EU warns Iran of 'consequences' over nuclear resumption
VIENNA (AFP) May 12, 2005
Europe warned Iran Thursday of "consequences" if it broke its pledge to suspend nuclear fuel cycle activities, with Britain serving notice it would back hauling Tehran before the UN Security Council for possible sanctions.
The warning by Britain, France and Germany came in response to a statement by a top Iranian nuclear official earlier in the day that Tehran could "momentarily" announce a resumption of "a noticeable part" of uranium conversion work.
In a letter to Tehran, Britain, France and Germany warned that any violation of a November 2004 accord under which Iran froze its sensitive fuel cycle work -- the focus of suspicions of a nuclear weapons drive -- would have "consequences" for the country.
The letter also "proposes a four-way meeting in the near future."
In Brussels, European Union foreign policy chief Javier Solana confirmed that the warning letter had been sent to Iran.
"We communicated very clearly to our Iranian interlocutors that that will have consequences if they decide to breach or to do something that for us is a breach of the agreements of November," he told reporters.
"Let's wait and see what actually happens," British Prime Minister Tony blair told a press conference when quizzed about a response to Iran's threats.
"But we certainly will support referral to the UN Security Council if Iran breaches its undertakings and obligations.
"Quite how that will come about we have got to work out with our colleagues and allies," Blair added. "But those international rules are there for a reason, and they have to be adhered to."
In Paris, French Foreign Minister Michel Barnier took the same line, saying: "We continue to hope that Iran will not take this step, the consequences of which it is well aware."
Any decision to start converting uranium would "be counter to the Paris agreement and resolutions adopted by the International Atomic Energy Agency (IAEA). We want to get this position across to the authorities in Tehran," he said.
"We hope the Iranians will reconsider," an EU diplomat said, adding that Iran was certain to be referred to the Security Council if it did not.
Britain, Germany and France have offered Iran a package of incentives in return for "objective guarantees" that it will not develop weapons.
But Iran, insisting on its "right" to possess nuclear technology for peaceful purposes, warned that the mounting pressure could undermine its commitment to the Non-Proliferation Treaty (NPT) -- the cornerstone of the global effort to stop the spread of nuclear weapons.
"We believe that a part of our nuclear activities must be restarted, but we are discussing the conditions and timing," top nuclear negotiator Hassan Rowhani told state television.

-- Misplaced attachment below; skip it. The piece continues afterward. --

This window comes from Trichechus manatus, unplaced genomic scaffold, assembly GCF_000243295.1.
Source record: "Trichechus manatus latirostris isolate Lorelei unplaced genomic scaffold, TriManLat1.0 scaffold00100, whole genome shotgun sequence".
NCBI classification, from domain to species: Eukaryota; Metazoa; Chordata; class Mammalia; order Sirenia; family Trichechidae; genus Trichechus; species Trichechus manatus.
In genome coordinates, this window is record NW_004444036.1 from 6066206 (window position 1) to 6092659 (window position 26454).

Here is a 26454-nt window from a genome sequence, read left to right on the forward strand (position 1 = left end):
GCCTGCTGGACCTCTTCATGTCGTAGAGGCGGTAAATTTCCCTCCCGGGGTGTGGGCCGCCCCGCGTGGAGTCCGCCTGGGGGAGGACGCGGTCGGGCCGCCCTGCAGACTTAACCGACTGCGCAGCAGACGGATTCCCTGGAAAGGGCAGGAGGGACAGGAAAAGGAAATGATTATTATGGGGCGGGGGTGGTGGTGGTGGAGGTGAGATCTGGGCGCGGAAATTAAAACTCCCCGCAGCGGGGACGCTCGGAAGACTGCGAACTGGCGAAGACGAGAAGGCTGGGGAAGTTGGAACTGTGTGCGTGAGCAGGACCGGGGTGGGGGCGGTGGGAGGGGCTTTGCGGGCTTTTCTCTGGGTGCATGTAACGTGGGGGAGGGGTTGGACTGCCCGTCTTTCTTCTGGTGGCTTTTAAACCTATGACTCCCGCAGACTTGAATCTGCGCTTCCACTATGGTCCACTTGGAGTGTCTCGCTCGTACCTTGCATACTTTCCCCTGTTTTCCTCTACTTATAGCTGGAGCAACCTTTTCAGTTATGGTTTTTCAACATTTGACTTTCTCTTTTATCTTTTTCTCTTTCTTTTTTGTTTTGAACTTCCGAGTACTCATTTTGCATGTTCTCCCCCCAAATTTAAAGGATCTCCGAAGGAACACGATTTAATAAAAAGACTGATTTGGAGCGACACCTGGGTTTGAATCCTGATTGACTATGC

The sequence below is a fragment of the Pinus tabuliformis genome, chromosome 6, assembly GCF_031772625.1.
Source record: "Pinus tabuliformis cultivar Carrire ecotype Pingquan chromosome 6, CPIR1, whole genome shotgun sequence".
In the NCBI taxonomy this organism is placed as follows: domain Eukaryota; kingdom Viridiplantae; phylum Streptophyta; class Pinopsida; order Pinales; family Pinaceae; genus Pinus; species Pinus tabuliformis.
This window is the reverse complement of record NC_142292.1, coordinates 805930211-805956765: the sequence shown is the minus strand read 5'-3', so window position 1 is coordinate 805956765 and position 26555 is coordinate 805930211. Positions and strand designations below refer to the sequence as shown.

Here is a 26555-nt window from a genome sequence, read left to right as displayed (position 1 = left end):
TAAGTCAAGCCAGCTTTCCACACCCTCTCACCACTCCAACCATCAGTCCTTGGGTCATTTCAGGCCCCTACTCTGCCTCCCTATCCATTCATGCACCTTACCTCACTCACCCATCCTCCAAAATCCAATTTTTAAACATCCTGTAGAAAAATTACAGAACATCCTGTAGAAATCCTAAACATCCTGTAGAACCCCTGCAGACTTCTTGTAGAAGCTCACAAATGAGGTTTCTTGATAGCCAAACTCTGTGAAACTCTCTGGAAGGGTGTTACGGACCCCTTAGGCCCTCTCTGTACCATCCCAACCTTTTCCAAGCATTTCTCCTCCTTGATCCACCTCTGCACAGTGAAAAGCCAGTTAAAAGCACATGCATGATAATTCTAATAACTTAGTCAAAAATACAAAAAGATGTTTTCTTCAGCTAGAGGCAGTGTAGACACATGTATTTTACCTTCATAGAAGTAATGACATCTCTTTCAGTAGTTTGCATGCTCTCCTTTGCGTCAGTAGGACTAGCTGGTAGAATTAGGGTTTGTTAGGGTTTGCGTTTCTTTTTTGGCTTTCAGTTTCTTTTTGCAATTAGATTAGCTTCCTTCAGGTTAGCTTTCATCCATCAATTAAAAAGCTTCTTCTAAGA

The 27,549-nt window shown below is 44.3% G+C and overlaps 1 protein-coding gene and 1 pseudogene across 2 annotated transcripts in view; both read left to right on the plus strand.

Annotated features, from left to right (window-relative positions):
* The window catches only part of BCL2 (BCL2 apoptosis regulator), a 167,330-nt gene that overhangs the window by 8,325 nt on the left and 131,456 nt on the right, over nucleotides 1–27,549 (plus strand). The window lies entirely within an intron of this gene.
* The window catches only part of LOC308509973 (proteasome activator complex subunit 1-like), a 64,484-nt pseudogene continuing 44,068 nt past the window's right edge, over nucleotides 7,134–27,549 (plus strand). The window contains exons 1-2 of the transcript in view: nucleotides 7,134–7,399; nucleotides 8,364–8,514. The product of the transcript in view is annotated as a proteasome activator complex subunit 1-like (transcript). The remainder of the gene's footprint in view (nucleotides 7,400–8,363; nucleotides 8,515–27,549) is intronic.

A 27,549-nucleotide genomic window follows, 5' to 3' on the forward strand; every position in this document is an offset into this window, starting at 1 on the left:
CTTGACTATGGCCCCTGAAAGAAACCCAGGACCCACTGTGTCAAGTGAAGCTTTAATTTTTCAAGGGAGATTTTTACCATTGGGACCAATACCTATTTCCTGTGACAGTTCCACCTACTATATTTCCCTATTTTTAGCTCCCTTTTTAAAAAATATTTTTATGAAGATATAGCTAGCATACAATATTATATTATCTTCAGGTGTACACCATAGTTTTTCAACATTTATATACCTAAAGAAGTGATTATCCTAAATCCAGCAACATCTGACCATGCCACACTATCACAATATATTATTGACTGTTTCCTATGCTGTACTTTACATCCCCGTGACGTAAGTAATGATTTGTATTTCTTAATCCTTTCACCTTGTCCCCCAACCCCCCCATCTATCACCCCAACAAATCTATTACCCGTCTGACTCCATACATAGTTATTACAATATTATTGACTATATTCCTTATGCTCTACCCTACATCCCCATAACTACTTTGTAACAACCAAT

"But the main point is that we will resume a part of our activities in the near future."
Rowhani was also quoted as telling visiting Russian Deputy Minister of Foreign Affairs Sergei Kislyak, "If Iran cannot exercise its rights with in the framework of the NPT, it will no longer have any respect for this treaty."
"The Iranian people," he asserted, "will not accept giving in to force and are prepared to pay any price.
"Iran is not looking for a nuclear bomb, it wants to cooperate so that there are no international worries," he repeated.
In Washington, White House spokesman Scott McClellan reiterated that the United States backed Europe's approach toward Iran and urges Tehran to adhere to its international obligations.
"We continue to support the efforts by the Europeans to resolve this matter and to make sure that there is an objective guarantee in place that Iran is not developing nuclear weapons under the cover of a civilian program," he told reporters.
"Iran needs to abide by its international obligations," McClellan said.
Washington has been skeptical of European efforts to talk Iran out of its nuclear ambitions but has actively backed the initiative since March.
Solana said he did not want to be overly dramatic but warned that if Iran restarts enrichment-related activities "the first thing we would like to do is call a meeting in Vienna to analyse the situation."
Diplomats at the IAEA in Vienna said last-minute talks were underway with Iran, which earlier appeared poised to officially inform the nuclear watchdog of its intention to break UN seals and resume uranium conversion -- a precursor to the highly sensitive enrichment process.
Iran has voiced frustration with the pace of the negotiations, which remain deadlocked over Iran's ambition to master the full nuclear fuel cycle and European demands that Iran abandon such work altogether.
It maintains that it need nuclear power to meet increased energy demands from a booming population and to free up its vast oil and gas resources for export and thus earn badly-needed hard currency.
The standoff has worsened after the three EU interlocutors last month rejected an Iranian proposal to begin a phased resumption of enrichment. Iran complained the talks were being deliberately dragged out so as to keep the freeze in place.All rights reserved. © 2005 Agence France-Presse. Sections of the information displayed on this page (dispatches, photographs, logos) are protected by intellectual property rights owned by Agence France-Presse. As a consequence, you may not copy, reproduce, modify, transmit, publish, display or in any way commercially exploit any of the content of this section without the prior written consent of Agence France-Presse.